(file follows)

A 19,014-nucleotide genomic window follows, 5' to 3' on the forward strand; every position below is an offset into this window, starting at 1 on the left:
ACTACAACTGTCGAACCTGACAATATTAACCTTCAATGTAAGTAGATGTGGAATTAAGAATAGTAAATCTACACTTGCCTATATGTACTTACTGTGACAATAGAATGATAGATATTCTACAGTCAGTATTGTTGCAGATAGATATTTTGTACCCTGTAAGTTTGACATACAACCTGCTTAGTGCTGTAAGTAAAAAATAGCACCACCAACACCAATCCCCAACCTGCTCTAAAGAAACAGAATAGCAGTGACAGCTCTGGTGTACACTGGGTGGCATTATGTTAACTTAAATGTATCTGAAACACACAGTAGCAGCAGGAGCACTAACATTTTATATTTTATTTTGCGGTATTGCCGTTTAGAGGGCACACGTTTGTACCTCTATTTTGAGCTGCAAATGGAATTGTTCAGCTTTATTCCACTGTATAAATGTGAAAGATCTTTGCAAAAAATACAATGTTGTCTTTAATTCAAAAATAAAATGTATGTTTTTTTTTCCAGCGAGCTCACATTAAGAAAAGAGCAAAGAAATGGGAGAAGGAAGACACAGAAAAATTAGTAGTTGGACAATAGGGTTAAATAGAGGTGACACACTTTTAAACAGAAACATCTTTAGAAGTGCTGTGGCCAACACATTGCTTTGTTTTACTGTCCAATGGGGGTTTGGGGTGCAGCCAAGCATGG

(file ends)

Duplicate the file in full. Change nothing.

A 19,014-nucleotide genomic window follows, 5' to 3' on the forward strand; every position below is an offset into this window, starting at 1 on the left:
ACTACAACTGTCGAACCTGACAATATTAACCTTCAATGTAAGTAGATGTGGAATTAAGAATAGTAAATCTACACTTGCCTATATGTACTTACTGTGACAATAGAATGATAGATATTCTACAGTCAGTATTGTTGCAGATAGATATTTTGTACCCTGTAAGTTTGACATACAACCTGCTTAGTGCTGTAAGTAAAAAATAGCACCACCAACACCAATCCCCAACCTGCTCTAAAGAAACAGAATAGCAGTGACAGCTCTGGTGTACACTGGGTGGCATTATGTTAACTTAAATGTATCTGAAACACACAGTAGCAGCAGGAGCACTAACATTTTATATTTTATTTTGCGGTATTGCCGTTTAGAGGGCACACGTTTGTACCTCTATTTTGAGCTGCAAATGGAATTGTTCAGCTTTATTCCACTGTATAAATGTGAAAGATCTTTGCAAAAAATACAATGTTGTCTTTAATTCAAAAATAAAATGTATGTTTTTTTTTCCAGCGAGCTCACATTAAGAAAAGAGCAAAGAAATGGGAGAAGGAAGACACAGAAAAATTAGTAGTTGGACAATAGGGTTAAATAGAGGTGACACACTTTTAAACAGAAACATCTTTAGAAGTGCTGTGGCCAACACATTGCTTTGTTTTACTGTCCAATGGGGGTTTGGGGTGCAGCCAAGCATGG